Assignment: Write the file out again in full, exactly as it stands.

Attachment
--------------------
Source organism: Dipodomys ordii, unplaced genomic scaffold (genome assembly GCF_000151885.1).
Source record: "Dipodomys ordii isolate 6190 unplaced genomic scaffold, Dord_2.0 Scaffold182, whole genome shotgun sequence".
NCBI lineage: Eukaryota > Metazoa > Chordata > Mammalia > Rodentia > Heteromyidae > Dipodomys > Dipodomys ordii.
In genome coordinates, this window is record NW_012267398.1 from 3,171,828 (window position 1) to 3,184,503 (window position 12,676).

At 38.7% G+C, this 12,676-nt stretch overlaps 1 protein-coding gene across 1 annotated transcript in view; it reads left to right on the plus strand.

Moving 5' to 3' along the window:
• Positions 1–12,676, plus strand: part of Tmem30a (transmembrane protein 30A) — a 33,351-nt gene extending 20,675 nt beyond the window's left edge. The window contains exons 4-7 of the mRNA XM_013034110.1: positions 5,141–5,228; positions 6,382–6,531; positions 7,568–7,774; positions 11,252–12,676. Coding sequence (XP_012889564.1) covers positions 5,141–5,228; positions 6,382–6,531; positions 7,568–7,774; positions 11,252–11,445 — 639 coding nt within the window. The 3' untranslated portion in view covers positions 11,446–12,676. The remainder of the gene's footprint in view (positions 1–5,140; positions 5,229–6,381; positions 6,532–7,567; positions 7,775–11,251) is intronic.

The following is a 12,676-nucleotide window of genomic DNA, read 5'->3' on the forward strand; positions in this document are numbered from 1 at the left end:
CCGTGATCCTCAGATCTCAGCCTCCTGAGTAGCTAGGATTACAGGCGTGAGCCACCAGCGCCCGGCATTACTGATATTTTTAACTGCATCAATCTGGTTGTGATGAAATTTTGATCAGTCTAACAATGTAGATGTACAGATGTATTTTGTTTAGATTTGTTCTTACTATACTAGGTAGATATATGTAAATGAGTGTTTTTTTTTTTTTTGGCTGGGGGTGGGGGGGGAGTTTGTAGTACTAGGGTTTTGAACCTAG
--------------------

Source organism: Dipodomys ordii, unplaced genomic scaffold (genome assembly GCF_000151885.1).
Source record: "Dipodomys ordii isolate 6190 unplaced genomic scaffold, Dord_2.0 Scaffold182, whole genome shotgun sequence".
NCBI lineage: Eukaryota > Metazoa > Chordata > Mammalia > Rodentia > Heteromyidae > Dipodomys > Dipodomys ordii.
In genome coordinates, this window is record NW_012267398.1 from 3,171,828 (window position 1) to 3,184,503 (window position 12,676).

At 38.7% G+C, this 12,676-nt stretch overlaps 1 protein-coding gene across 1 annotated transcript in view; it reads left to right on the plus strand.

Moving 5' to 3' along the window:
• Positions 1–12,676, plus strand: part of Tmem30a (transmembrane protein 30A) — a 33,351-nt gene extending 20,675 nt beyond the window's left edge. The window contains exons 4-7 of the mRNA XM_013034110.1: positions 5,141–5,228; positions 6,382–6,531; positions 7,568–7,774; positions 11,252–12,676. Coding sequence (XP_012889564.1) covers positions 5,141–5,228; positions 6,382–6,531; positions 7,568–7,774; positions 11,252–11,445 — 639 coding nt within the window. The 3' untranslated portion in view covers positions 11,446–12,676. The remainder of the gene's footprint in view (positions 1–5,140; positions 5,229–6,381; positions 6,532–7,567; positions 7,775–11,251) is intronic.

The following is a 12,676-nucleotide window of genomic DNA, read 5'->3' on the forward strand; positions in this document are numbered from 1 at the left end:
CCGTGATCCTCAGATCTCAGCCTCCTGAGTAGCTAGGATTACAGGCGTGAGCCACCAGCGCCCGGCATTACTGATATTTTTAACTGCATCAATCTGGTTGTGATGAAATTTTGATCAGTCTAACAATGTAGATGTACAGATGTATTTTGTTTAGATTTGTTCTTACTATACTAGGTAGATATATGTAAATGAGTGTTTTTTTTTTTTTTGGCTGGGGGTGGGGGGGGAGTTTGTAGTACTAGGGTTTTGAACCTAG